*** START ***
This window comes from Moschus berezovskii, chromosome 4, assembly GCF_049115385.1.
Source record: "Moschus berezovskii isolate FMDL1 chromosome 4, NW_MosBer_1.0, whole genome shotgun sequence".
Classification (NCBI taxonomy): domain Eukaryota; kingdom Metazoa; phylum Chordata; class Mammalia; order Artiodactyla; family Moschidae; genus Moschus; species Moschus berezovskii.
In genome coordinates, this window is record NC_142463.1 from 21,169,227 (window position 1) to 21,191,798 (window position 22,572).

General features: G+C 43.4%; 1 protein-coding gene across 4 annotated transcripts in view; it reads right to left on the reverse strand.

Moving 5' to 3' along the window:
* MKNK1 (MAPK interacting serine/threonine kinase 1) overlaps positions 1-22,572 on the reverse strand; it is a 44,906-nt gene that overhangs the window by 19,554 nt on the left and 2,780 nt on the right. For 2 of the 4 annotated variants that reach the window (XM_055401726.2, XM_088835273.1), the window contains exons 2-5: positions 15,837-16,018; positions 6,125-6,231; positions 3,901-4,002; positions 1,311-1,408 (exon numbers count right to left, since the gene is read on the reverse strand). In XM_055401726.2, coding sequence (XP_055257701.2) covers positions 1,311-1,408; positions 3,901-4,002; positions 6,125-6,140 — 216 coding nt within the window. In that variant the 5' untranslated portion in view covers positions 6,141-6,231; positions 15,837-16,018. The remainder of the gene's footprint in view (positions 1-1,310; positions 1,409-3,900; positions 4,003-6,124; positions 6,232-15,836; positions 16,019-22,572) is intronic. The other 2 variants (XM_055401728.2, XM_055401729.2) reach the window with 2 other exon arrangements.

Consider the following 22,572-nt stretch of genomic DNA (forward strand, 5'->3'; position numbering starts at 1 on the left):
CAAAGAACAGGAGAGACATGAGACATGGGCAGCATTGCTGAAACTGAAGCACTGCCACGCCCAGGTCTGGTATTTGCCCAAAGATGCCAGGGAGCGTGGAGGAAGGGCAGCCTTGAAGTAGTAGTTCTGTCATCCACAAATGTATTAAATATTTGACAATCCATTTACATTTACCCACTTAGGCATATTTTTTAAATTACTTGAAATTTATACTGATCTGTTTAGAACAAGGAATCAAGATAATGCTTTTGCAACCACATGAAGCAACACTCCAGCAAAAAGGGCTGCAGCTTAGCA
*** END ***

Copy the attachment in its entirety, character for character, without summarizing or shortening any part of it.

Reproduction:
This window comes from Moschus berezovskii, chromosome 4, assembly GCF_049115385.1.
Source record: "Moschus berezovskii isolate FMDL1 chromosome 4, NW_MosBer_1.0, whole genome shotgun sequence".
Classification (NCBI taxonomy): domain Eukaryota; kingdom Metazoa; phylum Chordata; class Mammalia; order Artiodactyla; family Moschidae; genus Moschus; species Moschus berezovskii.
In genome coordinates, this window is record NC_142463.1 from 21,169,227 (window position 1) to 21,191,798 (window position 22,572).

General features: G+C 43.4%; 1 protein-coding gene across 4 annotated transcripts in view; it reads right to left on the reverse strand.

Moving 5' to 3' along the window:
* MKNK1 (MAPK interacting serine/threonine kinase 1) overlaps positions 1-22,572 on the reverse strand; it is a 44,906-nt gene that overhangs the window by 19,554 nt on the left and 2,780 nt on the right. For 2 of the 4 annotated variants that reach the window (XM_055401726.2, XM_088835273.1), the window contains exons 2-5: positions 15,837-16,018; positions 6,125-6,231; positions 3,901-4,002; positions 1,311-1,408 (exon numbers count right to left, since the gene is read on the reverse strand). In XM_055401726.2, coding sequence (XP_055257701.2) covers positions 1,311-1,408; positions 3,901-4,002; positions 6,125-6,140 — 216 coding nt within the window. In that variant the 5' untranslated portion in view covers positions 6,141-6,231; positions 15,837-16,018. The remainder of the gene's footprint in view (positions 1-1,310; positions 1,409-3,900; positions 4,003-6,124; positions 6,232-15,836; positions 16,019-22,572) is intronic. The other 2 variants (XM_055401728.2, XM_055401729.2) reach the window with 2 other exon arrangements.

Consider the following 22,572-nt stretch of genomic DNA (forward strand, 5'->3'; position numbering starts at 1 on the left):
CAAAGAACAGGAGAGACATGAGACATGGGCAGCATTGCTGAAACTGAAGCACTGCCACGCCCAGGTCTGGTATTTGCCCAAAGATGCCAGGGAGCGTGGAGGAAGGGCAGCCTTGAAGTAGTAGTTCTGTCATCCACAAATGTATTAAATATTTGACAATCCATTTACATTTACCCACTTAGGCATATTTTTTAAATTACTTGAAATTTATACTGATCTGTTTAGAACAAGGAATCAAGATAATGCTTTTGCAACCACATGAAGCAACACTCCAGCAAAAAGGGCTGCAGCTTAGCA